Keratinocytes inhibit expression of connective tissue growth factor in fibroblasts in vitro by an interleukin-1alpha dependent mecanism
2002 (English)In: Journal of Investigative Dermatology, ISSN 0022-202X, E-ISSN 1523-1747, Vol. 119, no 2, 449-455 p.Article in journal (Refereed) Published
The wound healing process concludes with downregulation of fibroblast activity. Clinical observations suggest that the regenerating epidermis suppresses this activity. An important regulator of fibroblast activity is the fibrogenic cytokine connective tissue growth factor. We hypothesized that epidermal keratinocytes may affect fibroblast activity via this cytokine. We demonstrate keratinocyte-mediated suppression of connective tissue growth factor at both the mRNA and protein levels by around 50% or more when fibroblasts were cultured in multiwell plates with keratinocyte cultures in accompanying semipermeable cell culture inserts, or stimulated by keratinocyte-conditioned media. Both basal and transforming-growth-factor-beta1-stimulated levels of connective tissue growth factor were inhibited. A 3 h coculture period with keratinocytes was sufficient to suppress connective tissue growth factor expression by fibroblasts, but the inhibition developed over a time period of around 16 h. The putative keratinocyte-derived factor(s) responsible for these effects was found to be soluble and stable. By analyzing cytokines secreted by keratinocytes we identified interleukin-1alpha as a potent inhibitor of connective tissue growth factor mRNA expression in fibroblasts. Involvement of this cytokine in keratinocyte-mediated connective tissue growth factor suppression was confirmed by using anti-interleukin-1alpha antibodies. Tumor necrosis factor alpha or prostaglandins did not appear to be involved. In conclusion, our results indicate that interleukin-1alpha secretion by keratinocytes provides a mechanism for the downregulation of connective tissue activity during the end-stage of wound healing, when epithelia coverage has developed over the wound area.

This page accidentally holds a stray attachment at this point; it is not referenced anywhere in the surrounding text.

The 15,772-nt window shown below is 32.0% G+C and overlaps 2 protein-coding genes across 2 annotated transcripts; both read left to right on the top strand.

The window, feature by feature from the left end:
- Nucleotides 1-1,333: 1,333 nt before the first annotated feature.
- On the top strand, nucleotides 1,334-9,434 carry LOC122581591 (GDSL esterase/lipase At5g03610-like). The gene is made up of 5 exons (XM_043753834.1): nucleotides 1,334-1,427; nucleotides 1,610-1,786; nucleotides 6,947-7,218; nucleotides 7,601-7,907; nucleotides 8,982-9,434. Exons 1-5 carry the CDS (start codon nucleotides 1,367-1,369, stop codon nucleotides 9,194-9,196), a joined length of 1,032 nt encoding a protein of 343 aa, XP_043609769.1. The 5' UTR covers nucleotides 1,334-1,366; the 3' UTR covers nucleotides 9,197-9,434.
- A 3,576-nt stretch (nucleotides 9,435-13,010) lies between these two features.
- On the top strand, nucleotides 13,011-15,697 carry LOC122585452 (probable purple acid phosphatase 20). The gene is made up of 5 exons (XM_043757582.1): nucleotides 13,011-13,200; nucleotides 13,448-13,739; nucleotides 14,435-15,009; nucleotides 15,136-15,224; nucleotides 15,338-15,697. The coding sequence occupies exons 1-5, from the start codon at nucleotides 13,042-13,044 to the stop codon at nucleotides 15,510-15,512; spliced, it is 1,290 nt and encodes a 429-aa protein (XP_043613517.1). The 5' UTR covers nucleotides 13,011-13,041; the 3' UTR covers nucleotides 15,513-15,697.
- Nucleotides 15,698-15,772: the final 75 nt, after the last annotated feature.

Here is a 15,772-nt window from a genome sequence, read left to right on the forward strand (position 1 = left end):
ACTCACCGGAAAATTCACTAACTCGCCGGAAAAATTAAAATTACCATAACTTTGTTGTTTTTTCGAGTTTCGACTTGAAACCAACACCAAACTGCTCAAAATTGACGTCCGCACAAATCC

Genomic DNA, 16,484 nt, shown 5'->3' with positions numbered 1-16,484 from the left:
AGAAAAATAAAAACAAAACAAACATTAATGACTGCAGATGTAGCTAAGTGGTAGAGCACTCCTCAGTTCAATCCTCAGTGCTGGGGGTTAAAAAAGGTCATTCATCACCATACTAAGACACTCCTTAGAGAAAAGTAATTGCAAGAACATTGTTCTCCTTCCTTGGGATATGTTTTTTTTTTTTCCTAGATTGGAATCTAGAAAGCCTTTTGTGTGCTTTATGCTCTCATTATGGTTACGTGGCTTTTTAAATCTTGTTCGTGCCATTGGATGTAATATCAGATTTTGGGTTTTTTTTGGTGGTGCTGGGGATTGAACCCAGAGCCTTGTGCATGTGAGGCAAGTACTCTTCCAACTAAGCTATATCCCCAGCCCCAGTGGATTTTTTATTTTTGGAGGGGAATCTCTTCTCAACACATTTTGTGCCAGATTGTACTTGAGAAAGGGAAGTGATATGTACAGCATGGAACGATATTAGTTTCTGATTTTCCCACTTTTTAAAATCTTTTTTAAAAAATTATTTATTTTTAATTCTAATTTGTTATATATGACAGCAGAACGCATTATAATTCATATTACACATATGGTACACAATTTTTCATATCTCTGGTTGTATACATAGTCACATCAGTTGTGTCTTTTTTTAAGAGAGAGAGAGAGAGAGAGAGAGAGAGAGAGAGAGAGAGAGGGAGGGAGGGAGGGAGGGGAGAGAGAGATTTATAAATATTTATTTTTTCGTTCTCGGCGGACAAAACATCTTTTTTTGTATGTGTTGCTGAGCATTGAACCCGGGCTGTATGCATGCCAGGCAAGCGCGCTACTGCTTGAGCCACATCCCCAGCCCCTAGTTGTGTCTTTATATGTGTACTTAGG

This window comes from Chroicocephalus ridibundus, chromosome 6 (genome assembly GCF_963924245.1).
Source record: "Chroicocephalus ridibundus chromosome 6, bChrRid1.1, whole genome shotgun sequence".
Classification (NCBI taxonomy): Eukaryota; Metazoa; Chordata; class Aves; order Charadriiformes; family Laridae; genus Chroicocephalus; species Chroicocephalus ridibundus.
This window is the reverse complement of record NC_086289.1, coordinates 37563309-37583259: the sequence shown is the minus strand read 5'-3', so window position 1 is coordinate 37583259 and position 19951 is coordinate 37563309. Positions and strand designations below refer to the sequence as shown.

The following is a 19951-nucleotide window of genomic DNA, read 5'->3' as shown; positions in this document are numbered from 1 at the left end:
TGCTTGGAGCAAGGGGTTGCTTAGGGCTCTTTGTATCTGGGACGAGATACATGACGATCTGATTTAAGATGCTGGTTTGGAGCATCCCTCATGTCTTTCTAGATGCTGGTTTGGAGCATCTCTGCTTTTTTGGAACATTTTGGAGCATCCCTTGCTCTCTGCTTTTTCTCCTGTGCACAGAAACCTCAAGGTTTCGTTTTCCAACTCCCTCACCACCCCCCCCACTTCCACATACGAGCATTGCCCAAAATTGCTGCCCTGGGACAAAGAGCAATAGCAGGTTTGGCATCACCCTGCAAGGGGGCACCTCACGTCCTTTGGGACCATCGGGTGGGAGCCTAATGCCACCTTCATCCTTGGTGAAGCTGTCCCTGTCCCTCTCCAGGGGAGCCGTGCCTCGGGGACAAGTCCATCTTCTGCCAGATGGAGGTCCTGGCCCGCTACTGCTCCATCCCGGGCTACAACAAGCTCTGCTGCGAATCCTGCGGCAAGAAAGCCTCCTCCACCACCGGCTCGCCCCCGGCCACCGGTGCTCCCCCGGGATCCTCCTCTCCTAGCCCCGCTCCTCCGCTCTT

Place, publisher, year, edition, pages
2002. Vol. 119, no 2, 449-455 p.
coculture, re-epithelialization, transforming growth factor beta1, wound healing
Medical and Health Sciences
IdentifiersURN: urn:nbn:se:uu:diva-65058DOI: :10.1046/j.1523-1747.2002.01841.xPubMedID: 12190869OAI: oai:DiVA.org:uu-65058DiVA: diva2:92969